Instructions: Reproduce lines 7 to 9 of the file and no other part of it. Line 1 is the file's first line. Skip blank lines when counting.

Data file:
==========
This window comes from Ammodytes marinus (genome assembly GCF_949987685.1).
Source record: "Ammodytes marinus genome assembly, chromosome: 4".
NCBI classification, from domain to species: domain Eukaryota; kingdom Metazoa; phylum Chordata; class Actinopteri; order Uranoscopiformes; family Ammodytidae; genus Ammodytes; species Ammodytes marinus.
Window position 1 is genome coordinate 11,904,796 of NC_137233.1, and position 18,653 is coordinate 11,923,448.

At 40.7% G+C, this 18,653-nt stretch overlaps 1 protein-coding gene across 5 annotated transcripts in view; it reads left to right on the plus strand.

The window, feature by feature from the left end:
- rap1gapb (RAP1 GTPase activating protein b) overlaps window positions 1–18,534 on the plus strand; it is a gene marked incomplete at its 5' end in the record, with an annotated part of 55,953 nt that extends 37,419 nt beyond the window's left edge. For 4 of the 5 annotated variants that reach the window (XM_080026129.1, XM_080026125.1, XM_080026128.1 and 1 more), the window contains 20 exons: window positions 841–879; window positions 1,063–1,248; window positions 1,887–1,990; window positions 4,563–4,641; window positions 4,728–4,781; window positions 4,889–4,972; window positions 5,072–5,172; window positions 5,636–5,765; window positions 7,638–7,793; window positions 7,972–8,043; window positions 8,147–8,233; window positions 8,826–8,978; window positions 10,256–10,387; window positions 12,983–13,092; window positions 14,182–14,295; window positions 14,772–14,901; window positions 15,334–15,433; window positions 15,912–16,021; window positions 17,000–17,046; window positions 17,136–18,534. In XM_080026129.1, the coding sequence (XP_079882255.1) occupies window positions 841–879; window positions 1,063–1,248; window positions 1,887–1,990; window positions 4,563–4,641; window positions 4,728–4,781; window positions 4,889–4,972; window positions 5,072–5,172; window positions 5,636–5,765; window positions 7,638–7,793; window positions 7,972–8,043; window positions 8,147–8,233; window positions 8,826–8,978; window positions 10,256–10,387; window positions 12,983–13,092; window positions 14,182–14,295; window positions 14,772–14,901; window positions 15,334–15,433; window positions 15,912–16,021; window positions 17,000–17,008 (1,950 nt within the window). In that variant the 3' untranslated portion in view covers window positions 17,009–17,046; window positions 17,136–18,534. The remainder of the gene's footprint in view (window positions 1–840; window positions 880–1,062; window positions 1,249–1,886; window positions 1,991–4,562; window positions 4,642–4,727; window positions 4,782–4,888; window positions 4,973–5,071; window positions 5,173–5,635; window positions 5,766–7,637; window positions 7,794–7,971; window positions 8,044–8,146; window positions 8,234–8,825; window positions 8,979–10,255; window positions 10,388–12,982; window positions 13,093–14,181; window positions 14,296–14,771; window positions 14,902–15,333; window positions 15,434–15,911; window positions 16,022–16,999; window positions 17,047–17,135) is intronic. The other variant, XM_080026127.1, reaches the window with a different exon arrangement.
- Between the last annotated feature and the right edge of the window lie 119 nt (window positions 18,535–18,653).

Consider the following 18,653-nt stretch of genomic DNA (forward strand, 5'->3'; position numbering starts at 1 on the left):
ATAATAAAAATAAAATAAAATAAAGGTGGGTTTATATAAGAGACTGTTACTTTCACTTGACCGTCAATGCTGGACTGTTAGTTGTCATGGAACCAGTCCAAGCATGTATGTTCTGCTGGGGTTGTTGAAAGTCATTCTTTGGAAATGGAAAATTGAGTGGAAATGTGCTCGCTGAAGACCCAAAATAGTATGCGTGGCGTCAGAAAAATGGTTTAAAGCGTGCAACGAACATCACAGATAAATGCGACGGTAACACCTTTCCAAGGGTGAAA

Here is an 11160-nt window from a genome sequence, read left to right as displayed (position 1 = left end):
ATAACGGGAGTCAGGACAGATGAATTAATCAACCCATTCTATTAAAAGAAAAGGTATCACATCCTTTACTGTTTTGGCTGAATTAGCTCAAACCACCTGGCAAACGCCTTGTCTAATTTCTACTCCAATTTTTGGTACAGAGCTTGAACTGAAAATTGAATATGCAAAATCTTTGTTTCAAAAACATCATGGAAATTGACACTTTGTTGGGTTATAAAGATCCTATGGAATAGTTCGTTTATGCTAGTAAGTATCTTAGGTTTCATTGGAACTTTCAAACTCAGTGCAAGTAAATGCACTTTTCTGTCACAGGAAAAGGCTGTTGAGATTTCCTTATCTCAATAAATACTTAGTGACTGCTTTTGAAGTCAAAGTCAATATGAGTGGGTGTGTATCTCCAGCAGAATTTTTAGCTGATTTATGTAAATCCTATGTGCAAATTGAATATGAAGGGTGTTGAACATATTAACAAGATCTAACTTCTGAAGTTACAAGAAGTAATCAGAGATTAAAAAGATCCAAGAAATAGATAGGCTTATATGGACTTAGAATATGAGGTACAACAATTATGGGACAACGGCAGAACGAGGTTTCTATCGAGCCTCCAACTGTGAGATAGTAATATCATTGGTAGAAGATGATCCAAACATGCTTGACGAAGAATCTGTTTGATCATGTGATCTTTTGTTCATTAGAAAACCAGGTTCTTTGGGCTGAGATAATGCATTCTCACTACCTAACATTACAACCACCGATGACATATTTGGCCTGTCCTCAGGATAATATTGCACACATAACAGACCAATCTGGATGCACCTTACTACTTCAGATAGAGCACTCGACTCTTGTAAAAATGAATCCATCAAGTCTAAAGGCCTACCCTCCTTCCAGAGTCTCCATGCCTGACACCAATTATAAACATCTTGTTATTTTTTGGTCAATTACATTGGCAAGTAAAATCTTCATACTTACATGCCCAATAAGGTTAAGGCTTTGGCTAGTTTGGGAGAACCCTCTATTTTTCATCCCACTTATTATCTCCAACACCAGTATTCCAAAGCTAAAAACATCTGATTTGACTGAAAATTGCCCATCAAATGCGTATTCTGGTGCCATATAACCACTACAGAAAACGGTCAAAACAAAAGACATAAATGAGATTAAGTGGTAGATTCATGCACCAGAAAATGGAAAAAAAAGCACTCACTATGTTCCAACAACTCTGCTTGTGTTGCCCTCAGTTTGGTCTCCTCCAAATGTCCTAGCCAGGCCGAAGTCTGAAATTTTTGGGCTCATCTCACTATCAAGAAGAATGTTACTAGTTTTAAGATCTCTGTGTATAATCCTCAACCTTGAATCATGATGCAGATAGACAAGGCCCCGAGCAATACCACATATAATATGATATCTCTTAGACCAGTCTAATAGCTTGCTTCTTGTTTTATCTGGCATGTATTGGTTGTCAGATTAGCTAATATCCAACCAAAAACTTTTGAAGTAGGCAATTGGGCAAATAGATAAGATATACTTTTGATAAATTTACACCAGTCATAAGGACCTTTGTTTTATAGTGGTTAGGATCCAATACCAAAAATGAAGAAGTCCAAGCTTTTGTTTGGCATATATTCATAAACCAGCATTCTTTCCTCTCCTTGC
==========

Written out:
- rap1gapb (RAP1 GTPase activating protein b) overlaps window positions 1–18,534 on the plus strand; it is a gene marked incomplete at its 5' end in the record, with an annotated part of 55,953 nt that extends 37,419 nt beyond the window's left edge. For 4 of the 5 annotated variants that reach the window (XM_080026129.1, XM_080026125.1, XM_080026128.1 and 1 more), the window contains 20 exons: window positions 841–879; window positions 1,063–1,248; window positions 1,887–1,990; window positions 4,563–4,641; window positions 4,728–4,781; window positions 4,889–4,972; window positions 5,072–5,172; window positions 5,636–5,765; window positions 7,638–7,793; window positions 7,972–8,043; window positions 8,147–8,233; window positions 8,826–8,978; window positions 10,256–10,387; window positions 12,983–13,092; window positions 14,182–14,295; window positions 14,772–14,901; window positions 15,334–15,433; window positions 15,912–16,021; window positions 17,000–17,046; window positions 17,136–18,534. In XM_080026129.1, the coding sequence (XP_079882255.1) occupies window positions 841–879; window positions 1,063–1,248; window positions 1,887–1,990; window positions 4,563–4,641; window positions 4,728–4,781; window positions 4,889–4,972; window positions 5,072–5,172; window positions 5,636–5,765; window positions 7,638–7,793; window positions 7,972–8,043; window positions 8,147–8,233; window positions 8,826–8,978; window positions 10,256–10,387; window positions 12,983–13,092; window positions 14,182–14,295; window positions 14,772–14,901; window positions 15,334–15,433; window positions 15,912–16,021; window positions 17,000–17,008 (1,950 nt within the window). In that variant the 3' untranslated portion in view covers window positions 17,009–17,046; window positions 17,136–18,534. The remainder of the gene's footprint in view (window positions 1–840; window positions 880–1,062; window positions 1,249–1,886; window positions 1,991–4,562; window positions 4,642–4,727; window positions 4,782–4,888; window positions 4,973–5,071; window positions 5,173–5,635; window positions 5,766–7,637; window positions 7,794–7,971; window positions 8,044–8,146; window positions 8,234–8,825; window positions 8,979–10,255; window positions 10,388–12,982; window positions 13,093–14,181; window positions 14,296–14,771; window positions 14,902–15,333; window positions 15,434–15,911; window positions 16,022–16,999; window positions 17,047–17,135) is intronic. The other variant, XM_080026127.1, reaches the window with a different exon arrangement.
- Between the last annotated feature and the right edge of the window lie 119 nt (window positions 18,535–18,653).

Consider the following 18,653-nt stretch of genomic DNA (forward strand, 5'->3'; position numbering starts at 1 on the left):